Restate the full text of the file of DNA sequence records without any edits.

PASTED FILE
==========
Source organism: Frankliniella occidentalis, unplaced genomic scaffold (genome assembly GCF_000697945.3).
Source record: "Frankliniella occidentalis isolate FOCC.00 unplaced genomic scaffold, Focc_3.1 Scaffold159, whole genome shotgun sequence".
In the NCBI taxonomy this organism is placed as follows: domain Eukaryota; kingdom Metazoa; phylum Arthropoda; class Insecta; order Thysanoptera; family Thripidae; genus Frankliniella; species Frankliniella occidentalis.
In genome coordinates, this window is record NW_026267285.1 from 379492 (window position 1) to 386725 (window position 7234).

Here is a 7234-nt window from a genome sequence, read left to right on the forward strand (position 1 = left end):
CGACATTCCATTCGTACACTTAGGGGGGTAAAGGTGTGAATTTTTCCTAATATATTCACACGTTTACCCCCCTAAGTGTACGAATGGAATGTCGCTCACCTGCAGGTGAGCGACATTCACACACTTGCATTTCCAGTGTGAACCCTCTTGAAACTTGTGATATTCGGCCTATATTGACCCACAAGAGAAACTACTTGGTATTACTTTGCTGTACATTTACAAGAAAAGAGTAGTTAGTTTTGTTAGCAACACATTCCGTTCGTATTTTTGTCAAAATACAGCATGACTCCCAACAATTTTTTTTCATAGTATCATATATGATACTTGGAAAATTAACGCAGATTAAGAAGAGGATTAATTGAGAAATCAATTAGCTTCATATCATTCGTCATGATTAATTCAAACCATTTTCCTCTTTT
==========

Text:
Source organism: Frankliniella occidentalis, unplaced genomic scaffold (genome assembly GCF_000697945.3).
Source record: "Frankliniella occidentalis isolate FOCC.00 unplaced genomic scaffold, Focc_3.1 Scaffold159, whole genome shotgun sequence".
In the NCBI taxonomy this organism is placed as follows: domain Eukaryota; kingdom Metazoa; phylum Arthropoda; class Insecta; order Thysanoptera; family Thripidae; genus Frankliniella; species Frankliniella occidentalis.
In genome coordinates, this window is record NW_026267285.1 from 379492 (window position 1) to 386725 (window position 7234).

Here is a 7234-nt window from a genome sequence, read left to right on the forward strand (position 1 = left end):
CGACATTCCATTCGTACACTTAGGGGGGTAAAGGTGTGAATTTTTCCTAATATATTCACACGTTTACCCCCCTAAGTGTACGAATGGAATGTCGCTCACCTGCAGGTGAGCGACATTCACACACTTGCATTTCCAGTGTGAACCCTCTTGAAACTTGTGATATTCGGCCTATATTGACCCACAAGAGAAACTACTTGGTATTACTTTGCTGTACATTTACAAGAAAAGAGTAGTTAGTTTTGTTAGCAACACATTCCGTTCGTATTTTTGTCAAAATACAGCATGACTCCCAACAATTTTTTTTCATAGTATCATATATGATACTTGGAAAATTAACGCAGATTAAGAAGAGGATTAATTGAGAAATCAATTAGCTTCATATCATTCGTCATGATTAATTCAAACCATTTTCCTCTTTT